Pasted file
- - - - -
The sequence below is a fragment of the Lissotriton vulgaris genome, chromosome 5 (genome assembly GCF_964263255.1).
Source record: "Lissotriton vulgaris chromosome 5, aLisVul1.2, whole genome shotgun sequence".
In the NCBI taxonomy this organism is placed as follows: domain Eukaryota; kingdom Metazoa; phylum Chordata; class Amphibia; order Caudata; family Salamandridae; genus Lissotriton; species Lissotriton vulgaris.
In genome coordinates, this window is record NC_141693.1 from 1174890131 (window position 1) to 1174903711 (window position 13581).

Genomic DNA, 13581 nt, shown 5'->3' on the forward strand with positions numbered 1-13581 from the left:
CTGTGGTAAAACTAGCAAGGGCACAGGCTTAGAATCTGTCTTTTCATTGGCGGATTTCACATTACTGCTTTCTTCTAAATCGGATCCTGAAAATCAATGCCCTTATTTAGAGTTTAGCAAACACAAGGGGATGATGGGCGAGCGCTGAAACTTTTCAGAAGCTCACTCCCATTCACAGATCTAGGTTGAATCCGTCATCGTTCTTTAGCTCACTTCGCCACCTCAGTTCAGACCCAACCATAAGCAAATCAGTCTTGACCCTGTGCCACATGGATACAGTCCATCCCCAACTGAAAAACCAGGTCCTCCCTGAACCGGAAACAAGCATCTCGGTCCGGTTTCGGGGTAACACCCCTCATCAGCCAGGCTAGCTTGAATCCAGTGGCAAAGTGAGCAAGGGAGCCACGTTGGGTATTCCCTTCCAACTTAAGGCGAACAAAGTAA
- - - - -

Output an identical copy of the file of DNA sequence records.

The sequence below is a fragment of the Lissotriton vulgaris genome, chromosome 5 (genome assembly GCF_964263255.1).
Source record: "Lissotriton vulgaris chromosome 5, aLisVul1.2, whole genome shotgun sequence".
In the NCBI taxonomy this organism is placed as follows: domain Eukaryota; kingdom Metazoa; phylum Chordata; class Amphibia; order Caudata; family Salamandridae; genus Lissotriton; species Lissotriton vulgaris.
In genome coordinates, this window is record NC_141693.1 from 1174890131 (window position 1) to 1174903711 (window position 13581).

Genomic DNA, 13581 nt, shown 5'->3' on the forward strand with positions numbered 1-13581 from the left:
CTGTGGTAAAACTAGCAAGGGCACAGGCTTAGAATCTGTCTTTTCATTGGCGGATTTCACATTACTGCTTTCTTCTAAATCGGATCCTGAAAATCAATGCCCTTATTTAGAGTTTAGCAAACACAAGGGGATGATGGGCGAGCGCTGAAACTTTTCAGAAGCTCACTCCCATTCACAGATCTAGGTTGAATCCGTCATCGTTCTTTAGCTCACTTCGCCACCTCAGTTCAGACCCAACCATAAGCAAATCAGTCTTGACCCTGTGCCACATGGATACAGTCCATCCCCAACTGAAAAACCAGGTCCTCCCTGAACCGGAAACAAGCATCTCGGTCCGGTTTCGGGGTAACACCCCTCATCAGCCAGGCTAGCTTGAATCCAGTGGCAAAGTGAGCAAGGGAGCCACGTTGGGTATTCCCTTCCAACTTAAGGCGAACAAAGTAA